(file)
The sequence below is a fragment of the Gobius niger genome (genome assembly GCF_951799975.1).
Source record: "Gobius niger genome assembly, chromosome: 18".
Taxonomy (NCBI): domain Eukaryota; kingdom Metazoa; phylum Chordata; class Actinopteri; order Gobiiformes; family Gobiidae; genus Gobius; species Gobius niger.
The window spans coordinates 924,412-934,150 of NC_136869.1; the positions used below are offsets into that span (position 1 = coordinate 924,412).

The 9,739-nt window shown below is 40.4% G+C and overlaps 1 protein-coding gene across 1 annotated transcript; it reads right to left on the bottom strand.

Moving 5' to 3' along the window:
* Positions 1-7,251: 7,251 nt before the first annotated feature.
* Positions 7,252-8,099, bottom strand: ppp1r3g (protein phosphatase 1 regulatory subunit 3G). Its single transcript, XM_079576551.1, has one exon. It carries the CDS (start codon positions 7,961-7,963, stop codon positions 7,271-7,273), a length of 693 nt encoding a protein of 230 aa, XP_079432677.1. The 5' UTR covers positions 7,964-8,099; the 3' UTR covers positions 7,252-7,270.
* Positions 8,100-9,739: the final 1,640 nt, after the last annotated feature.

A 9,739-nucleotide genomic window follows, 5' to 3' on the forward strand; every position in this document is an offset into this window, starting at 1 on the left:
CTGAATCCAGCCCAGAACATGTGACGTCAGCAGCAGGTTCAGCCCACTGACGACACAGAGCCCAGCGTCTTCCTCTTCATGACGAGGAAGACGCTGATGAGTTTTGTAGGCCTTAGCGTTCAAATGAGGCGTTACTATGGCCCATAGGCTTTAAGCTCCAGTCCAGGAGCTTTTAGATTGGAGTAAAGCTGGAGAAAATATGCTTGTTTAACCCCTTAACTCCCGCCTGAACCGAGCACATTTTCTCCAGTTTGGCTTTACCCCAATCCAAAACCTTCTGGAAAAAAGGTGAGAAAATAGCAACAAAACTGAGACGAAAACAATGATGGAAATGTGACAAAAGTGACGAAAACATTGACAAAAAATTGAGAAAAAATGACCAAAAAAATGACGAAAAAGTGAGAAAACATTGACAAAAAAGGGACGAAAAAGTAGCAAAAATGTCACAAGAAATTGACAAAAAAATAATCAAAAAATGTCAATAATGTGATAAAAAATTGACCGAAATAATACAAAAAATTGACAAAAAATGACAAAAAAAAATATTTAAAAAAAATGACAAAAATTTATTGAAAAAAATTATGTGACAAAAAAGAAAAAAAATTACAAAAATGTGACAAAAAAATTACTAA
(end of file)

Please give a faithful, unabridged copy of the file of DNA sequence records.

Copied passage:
The sequence below is a fragment of the Gobius niger genome (genome assembly GCF_951799975.1).
Source record: "Gobius niger genome assembly, chromosome: 18".
Taxonomy (NCBI): domain Eukaryota; kingdom Metazoa; phylum Chordata; class Actinopteri; order Gobiiformes; family Gobiidae; genus Gobius; species Gobius niger.
The window spans coordinates 924,412-934,150 of NC_136869.1; the positions used below are offsets into that span (position 1 = coordinate 924,412).

The 9,739-nt window shown below is 40.4% G+C and overlaps 1 protein-coding gene across 1 annotated transcript; it reads right to left on the bottom strand.

Moving 5' to 3' along the window:
* Positions 1-7,251: 7,251 nt before the first annotated feature.
* Positions 7,252-8,099, bottom strand: ppp1r3g (protein phosphatase 1 regulatory subunit 3G). Its single transcript, XM_079576551.1, has one exon. It carries the CDS (start codon positions 7,961-7,963, stop codon positions 7,271-7,273), a length of 693 nt encoding a protein of 230 aa, XP_079432677.1. The 5' UTR covers positions 7,964-8,099; the 3' UTR covers positions 7,252-7,270.
* Positions 8,100-9,739: the final 1,640 nt, after the last annotated feature.

A 9,739-nucleotide genomic window follows, 5' to 3' on the forward strand; every position in this document is an offset into this window, starting at 1 on the left:
CTGAATCCAGCCCAGAACATGTGACGTCAGCAGCAGGTTCAGCCCACTGACGACACAGAGCCCAGCGTCTTCCTCTTCATGACGAGGAAGACGCTGATGAGTTTTGTAGGCCTTAGCGTTCAAATGAGGCGTTACTATGGCCCATAGGCTTTAAGCTCCAGTCCAGGAGCTTTTAGATTGGAGTAAAGCTGGAGAAAATATGCTTGTTTAACCCCTTAACTCCCGCCTGAACCGAGCACATTTTCTCCAGTTTGGCTTTACCCCAATCCAAAACCTTCTGGAAAAAAGGTGAGAAAATAGCAACAAAACTGAGACGAAAACAATGATGGAAATGTGACAAAAGTGACGAAAACATTGACAAAAAATTGAGAAAAAATGACCAAAAAAATGACGAAAAAGTGAGAAAACATTGACAAAAAAGGGACGAAAAAGTAGCAAAAATGTCACAAGAAATTGACAAAAAAATAATCAAAAAATGTCAATAATGTGATAAAAAATTGACCGAAATAATACAAAAAATTGACAAAAAATGACAAAAAAAAATATTTAAAAAAAATGACAAAAATTTATTGAAAAAAATTATGTGACAAAAAAGAAAAAAAATTACAAAAATGTGACAAAAAAATTACTAA